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Micronized Creatine vs Monohydrate: The Key Differences

Grace Gavilanes

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If you’re interested in helping to improve muscular endurance and recovery, you may be considering two popular forms of creatine: creatine monohydrate and micronized creatine.


People looking for a clinically proven creatine powder often turn to creatine monohydrate, while those who prioritize a creatine supplement that’s highly soluble (easily dissolves) may reach for micronized creatine. The latter has also been found to be more expensive, while the former generally costs less due to its pure form of creatine.


But there’s a lot more to know about these two forms of creatine, which is highly popular in the supplement space.


In this explainer, we take a closer look at these two forms of creatine, including their similarities and differences, and if one is truly more beneficial than the other.


A Creatine Refresher

Before we fully dive into the similarities and differences between creatine monohydrate and micronized creatine, let’s first start with what creatine is:


Creatine is an amino acid that plays a critical role in cellular energy production. Helping to boost your phosphate reservoirs, creatine also supports the creation of adenosine triphosphate (ATP) throughout the body. ATP is key to driving energy at the cellular level and supports fundamental functions from muscle movement to nerve cell growth.


Creatine Monohydrate Overview

The benefits of creatine—specifically, creatine monohydrate—have been extensively studied and supported by a growing body of scientific research. Peer-reviewed studies have demonstrated its positive impact on physical performance, lean muscle mass development, strength, power, and cognitive function.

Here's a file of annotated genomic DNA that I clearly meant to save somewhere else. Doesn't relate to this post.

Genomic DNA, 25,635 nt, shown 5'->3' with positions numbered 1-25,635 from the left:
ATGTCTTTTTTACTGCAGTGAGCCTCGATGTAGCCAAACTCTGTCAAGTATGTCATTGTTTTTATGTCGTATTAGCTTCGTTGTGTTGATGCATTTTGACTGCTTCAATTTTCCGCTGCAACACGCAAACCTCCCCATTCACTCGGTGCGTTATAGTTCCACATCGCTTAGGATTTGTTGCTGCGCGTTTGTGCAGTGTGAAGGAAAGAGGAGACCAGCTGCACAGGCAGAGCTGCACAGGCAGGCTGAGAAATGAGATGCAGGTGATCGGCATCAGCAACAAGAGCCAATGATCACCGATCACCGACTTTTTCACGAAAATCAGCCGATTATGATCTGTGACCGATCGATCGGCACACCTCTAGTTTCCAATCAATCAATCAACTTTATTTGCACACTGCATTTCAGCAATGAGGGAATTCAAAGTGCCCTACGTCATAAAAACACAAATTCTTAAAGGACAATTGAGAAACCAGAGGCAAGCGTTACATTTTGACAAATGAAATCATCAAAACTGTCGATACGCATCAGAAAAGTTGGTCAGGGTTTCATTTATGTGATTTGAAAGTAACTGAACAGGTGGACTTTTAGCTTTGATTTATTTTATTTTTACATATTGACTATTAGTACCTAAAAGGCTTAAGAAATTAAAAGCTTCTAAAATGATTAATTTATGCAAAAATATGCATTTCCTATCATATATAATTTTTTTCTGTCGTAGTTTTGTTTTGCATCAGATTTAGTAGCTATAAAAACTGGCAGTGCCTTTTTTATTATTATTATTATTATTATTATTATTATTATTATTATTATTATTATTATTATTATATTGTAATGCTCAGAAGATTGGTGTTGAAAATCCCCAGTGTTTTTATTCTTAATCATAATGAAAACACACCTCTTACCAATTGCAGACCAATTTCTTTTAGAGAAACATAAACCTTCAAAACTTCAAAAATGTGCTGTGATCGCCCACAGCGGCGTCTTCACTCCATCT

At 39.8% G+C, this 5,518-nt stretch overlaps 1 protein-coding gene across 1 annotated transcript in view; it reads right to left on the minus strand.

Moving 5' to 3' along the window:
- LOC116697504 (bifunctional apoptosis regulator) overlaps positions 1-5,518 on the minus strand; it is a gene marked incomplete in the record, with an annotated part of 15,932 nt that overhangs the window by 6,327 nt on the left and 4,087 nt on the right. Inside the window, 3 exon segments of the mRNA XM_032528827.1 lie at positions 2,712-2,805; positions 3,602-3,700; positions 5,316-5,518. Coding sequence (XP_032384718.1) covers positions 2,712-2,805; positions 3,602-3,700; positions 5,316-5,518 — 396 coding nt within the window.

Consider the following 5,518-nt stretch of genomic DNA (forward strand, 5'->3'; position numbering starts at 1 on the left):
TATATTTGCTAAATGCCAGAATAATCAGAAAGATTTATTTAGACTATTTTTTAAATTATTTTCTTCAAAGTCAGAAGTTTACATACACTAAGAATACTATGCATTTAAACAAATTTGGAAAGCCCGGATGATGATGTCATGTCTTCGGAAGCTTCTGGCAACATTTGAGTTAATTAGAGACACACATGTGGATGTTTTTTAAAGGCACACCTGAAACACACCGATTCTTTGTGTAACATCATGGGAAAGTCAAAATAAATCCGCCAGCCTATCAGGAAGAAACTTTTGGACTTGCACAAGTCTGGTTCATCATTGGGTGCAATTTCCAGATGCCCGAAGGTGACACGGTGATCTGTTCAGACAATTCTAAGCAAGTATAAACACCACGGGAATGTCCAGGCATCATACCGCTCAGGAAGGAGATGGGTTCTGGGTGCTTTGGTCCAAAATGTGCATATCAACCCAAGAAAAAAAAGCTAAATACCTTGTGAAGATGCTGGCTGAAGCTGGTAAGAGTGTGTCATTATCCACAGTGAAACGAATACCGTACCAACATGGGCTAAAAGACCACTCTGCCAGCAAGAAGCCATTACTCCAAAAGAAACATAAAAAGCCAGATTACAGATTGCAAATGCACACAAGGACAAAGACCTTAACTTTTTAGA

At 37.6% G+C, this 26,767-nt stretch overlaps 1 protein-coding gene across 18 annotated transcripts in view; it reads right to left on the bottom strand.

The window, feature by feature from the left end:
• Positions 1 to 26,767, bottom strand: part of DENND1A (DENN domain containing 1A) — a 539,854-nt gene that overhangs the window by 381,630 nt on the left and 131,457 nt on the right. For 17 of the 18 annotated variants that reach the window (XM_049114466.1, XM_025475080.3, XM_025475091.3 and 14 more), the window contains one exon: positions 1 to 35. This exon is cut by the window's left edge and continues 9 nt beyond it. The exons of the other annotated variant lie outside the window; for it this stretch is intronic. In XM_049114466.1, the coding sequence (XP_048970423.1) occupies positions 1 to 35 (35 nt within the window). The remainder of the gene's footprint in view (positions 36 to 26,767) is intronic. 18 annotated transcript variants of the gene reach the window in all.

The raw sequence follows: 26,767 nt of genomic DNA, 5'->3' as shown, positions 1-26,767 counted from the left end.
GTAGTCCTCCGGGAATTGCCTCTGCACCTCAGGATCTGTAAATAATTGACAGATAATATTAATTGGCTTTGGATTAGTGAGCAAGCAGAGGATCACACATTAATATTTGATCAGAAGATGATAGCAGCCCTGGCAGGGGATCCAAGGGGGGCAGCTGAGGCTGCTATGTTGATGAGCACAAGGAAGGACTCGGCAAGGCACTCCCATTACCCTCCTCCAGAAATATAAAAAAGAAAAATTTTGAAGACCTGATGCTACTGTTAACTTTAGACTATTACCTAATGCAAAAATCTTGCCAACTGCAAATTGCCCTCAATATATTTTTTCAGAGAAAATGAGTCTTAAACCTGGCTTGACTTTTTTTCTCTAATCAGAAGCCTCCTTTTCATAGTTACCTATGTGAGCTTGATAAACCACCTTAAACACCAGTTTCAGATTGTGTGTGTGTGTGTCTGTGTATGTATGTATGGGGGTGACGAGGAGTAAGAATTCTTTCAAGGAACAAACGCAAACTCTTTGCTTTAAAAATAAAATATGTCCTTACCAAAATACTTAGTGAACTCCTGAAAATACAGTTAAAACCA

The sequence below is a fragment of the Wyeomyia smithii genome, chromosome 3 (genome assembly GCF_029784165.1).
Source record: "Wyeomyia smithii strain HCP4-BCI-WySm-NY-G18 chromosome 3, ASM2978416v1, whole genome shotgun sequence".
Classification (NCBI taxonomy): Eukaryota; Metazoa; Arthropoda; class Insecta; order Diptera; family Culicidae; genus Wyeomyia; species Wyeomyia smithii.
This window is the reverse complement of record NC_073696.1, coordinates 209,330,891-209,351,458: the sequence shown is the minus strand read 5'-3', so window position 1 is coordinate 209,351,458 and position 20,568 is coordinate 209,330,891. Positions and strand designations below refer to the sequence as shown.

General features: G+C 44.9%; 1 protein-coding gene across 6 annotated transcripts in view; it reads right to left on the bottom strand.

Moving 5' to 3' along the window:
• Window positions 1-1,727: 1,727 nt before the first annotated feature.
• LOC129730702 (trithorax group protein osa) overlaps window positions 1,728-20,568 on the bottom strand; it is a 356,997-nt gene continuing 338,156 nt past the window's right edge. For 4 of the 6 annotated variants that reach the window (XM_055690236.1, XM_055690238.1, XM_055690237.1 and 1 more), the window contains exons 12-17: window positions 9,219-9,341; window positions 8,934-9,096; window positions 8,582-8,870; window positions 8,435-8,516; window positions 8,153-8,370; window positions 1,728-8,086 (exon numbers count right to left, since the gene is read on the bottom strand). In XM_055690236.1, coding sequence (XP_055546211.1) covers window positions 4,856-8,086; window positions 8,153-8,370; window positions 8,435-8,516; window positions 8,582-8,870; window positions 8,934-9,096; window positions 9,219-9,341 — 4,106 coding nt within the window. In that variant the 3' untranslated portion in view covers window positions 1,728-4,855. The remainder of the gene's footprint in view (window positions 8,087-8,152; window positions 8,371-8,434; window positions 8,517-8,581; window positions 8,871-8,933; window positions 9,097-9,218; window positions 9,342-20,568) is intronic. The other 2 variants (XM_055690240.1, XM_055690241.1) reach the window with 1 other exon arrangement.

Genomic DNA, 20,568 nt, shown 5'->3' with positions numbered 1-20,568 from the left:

That’s why creatine monohydrate is referred to as the gold standard of creatine supplementation. More specifically, creatine monohydrate is the purest form of creatine.


Micronized Creatine Overview

Creatine has been found to help you increase muscle and brain creatine levels, helping you perform better mentally and physically. In the case of micronized creatine—a different type of creatine—these benefits aren’t yet fully supported.


Micronized creatine is made by breaking creatine molecules down into smaller particles. Additionally, due to the smaller particle size, bioavailability and solubility is said to be better with micronized creatine powders.


Key Differences: Micronized Creatine vs. Creatine Monohydrate

Micronized creatine monohydrate and regular creatine monohydrate may share the same amino acid, but they do differ in some ways:

Creatine vs. Monohydrate

Effectiveness

While both forms of creatine claim to support muscle function, only creatine monohydrate has the clinical research to back it up. This is why it’s often referred to as the gold standard of creatine supplementation.


Mixability

Solubility is, of course, important. You want to be able to scoop your preferred creatine form into a glass of liquid without it clumping. While both claim to boast impressive solubility, micronized creatine may win in this case because of its small particle size.


Dosage

Creatine dosage varies by health goal. For optimal absorption, it is recommended to supplement with 3-5g of creatine per day, according to this study. It is hypothesized that this dosage may have a larger bioavailability than dosages above 10g per serving. This recommended dosage applies to creatine monohydrate. There isn’t a specific recommended dose for micronized creatine.


Form Factor

As the most versatile of the creatine types, creatine monohydrate comes in several forms, including as a pill, powder, or capsule. Micronized creatine, on the other hand, is primarily sold as a powder.


Side Effects

While some users may experience some digestive discomfort—entirely dependent on the individual—there are no major side effects linked to creatine monohydrate or micronized creatine.


Price

Product prices vary depending on a few factors, such as the type of testing and processing a formula undergoes, as well as any certifications it garners. This is the case for all supplements. Generally speaking, micronized creatine may cost more since it undergoes additional steps to achieve its smaller particle size. Creatine monohydrate is generally more affordable since it’s sold in its purest form.